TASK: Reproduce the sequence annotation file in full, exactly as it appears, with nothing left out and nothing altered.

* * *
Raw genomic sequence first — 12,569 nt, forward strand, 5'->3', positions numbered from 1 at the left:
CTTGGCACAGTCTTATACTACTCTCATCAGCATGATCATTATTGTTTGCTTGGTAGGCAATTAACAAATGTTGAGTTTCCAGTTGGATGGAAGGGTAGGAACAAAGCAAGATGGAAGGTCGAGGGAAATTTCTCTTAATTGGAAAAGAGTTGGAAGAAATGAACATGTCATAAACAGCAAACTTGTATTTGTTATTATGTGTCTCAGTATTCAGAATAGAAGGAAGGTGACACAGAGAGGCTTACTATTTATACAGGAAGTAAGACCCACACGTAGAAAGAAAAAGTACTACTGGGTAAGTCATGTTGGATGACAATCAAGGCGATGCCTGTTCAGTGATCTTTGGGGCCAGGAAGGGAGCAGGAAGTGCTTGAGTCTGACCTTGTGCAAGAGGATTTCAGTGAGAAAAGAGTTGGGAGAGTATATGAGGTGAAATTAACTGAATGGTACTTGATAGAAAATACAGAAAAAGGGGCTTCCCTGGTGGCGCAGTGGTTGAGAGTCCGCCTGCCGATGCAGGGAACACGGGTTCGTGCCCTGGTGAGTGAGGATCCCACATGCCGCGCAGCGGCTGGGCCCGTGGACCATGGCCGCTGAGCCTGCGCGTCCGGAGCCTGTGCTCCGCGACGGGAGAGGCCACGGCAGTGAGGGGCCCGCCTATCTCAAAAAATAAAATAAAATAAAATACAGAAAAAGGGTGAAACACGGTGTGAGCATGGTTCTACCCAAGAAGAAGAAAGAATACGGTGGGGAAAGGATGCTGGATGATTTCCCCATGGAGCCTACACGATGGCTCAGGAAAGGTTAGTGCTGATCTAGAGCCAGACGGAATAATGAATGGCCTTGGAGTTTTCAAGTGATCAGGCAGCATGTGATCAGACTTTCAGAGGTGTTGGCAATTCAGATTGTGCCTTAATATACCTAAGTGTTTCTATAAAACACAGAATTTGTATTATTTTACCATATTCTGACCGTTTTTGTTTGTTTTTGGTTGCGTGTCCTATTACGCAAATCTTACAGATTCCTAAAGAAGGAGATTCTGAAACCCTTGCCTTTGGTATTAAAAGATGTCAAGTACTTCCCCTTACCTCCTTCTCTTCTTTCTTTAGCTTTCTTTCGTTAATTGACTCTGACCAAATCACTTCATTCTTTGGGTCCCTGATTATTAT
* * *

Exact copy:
Raw genomic sequence first — 12,569 nt, forward strand, 5'->3', positions numbered from 1 at the left:
CTTGGCACAGTCTTATACTACTCTCATCAGCATGATCATTATTGTTTGCTTGGTAGGCAATTAACAAATGTTGAGTTTCCAGTTGGATGGAAGGGTAGGAACAAAGCAAGATGGAAGGTCGAGGGAAATTTCTCTTAATTGGAAAAGAGTTGGAAGAAATGAACATGTCATAAACAGCAAACTTGTATTTGTTATTATGTGTCTCAGTATTCAGAATAGAAGGAAGGTGACACAGAGAGGCTTACTATTTATACAGGAAGTAAGACCCACACGTAGAAAGAAAAAGTACTACTGGGTAAGTCATGTTGGATGACAATCAAGGCGATGCCTGTTCAGTGATCTTTGGGGCCAGGAAGGGAGCAGGAAGTGCTTGAGTCTGACCTTGTGCAAGAGGATTTCAGTGAGAAAAGAGTTGGGAGAGTATATGAGGTGAAATTAACTGAATGGTACTTGATAGAAAATACAGAAAAAGGGGCTTCCCTGGTGGCGCAGTGGTTGAGAGTCCGCCTGCCGATGCAGGGAACACGGGTTCGTGCCCTGGTGAGTGAGGATCCCACATGCCGCGCAGCGGCTGGGCCCGTGGACCATGGCCGCTGAGCCTGCGCGTCCGGAGCCTGTGCTCCGCGACGGGAGAGGCCACGGCAGTGAGGGGCCCGCCTATCTCAAAAAATAAAATAAAATAAAATACAGAAAAAGGGTGAAACACGGTGTGAGCATGGTTCTACCCAAGAAGAAGAAAGAATACGGTGGGGAAAGGATGCTGGATGATTTCCCCATGGAGCCTACACGATGGCTCAGGAAAGGTTAGTGCTGATCTAGAGCCAGACGGAATAATGAATGGCCTTGGAGTTTTCAAGTGATCAGGCAGCATGTGATCAGACTTTCAGAGGTGTTGGCAATTCAGATTGTGCCTTAATATACCTAAGTGTTTCTATAAAACACAGAATTTGTATTATTTTACCATATTCTGACCGTTTTTGTTTGTTTTTGGTTGCGTGTCCTATTACGCAAATCTTACAGATTCCTAAAGAAGGAGATTCTGAAACCCTTGCCTTTGGTATTAAAAGATGTCAAGTACTTCCCCTTACCTCCTTCTCTTCTTTCTTTAGCTTTCTTTCGTTAATTGACTCTGACCAAATCACTTCATTCTTTGGGTCCCTGATTATTAT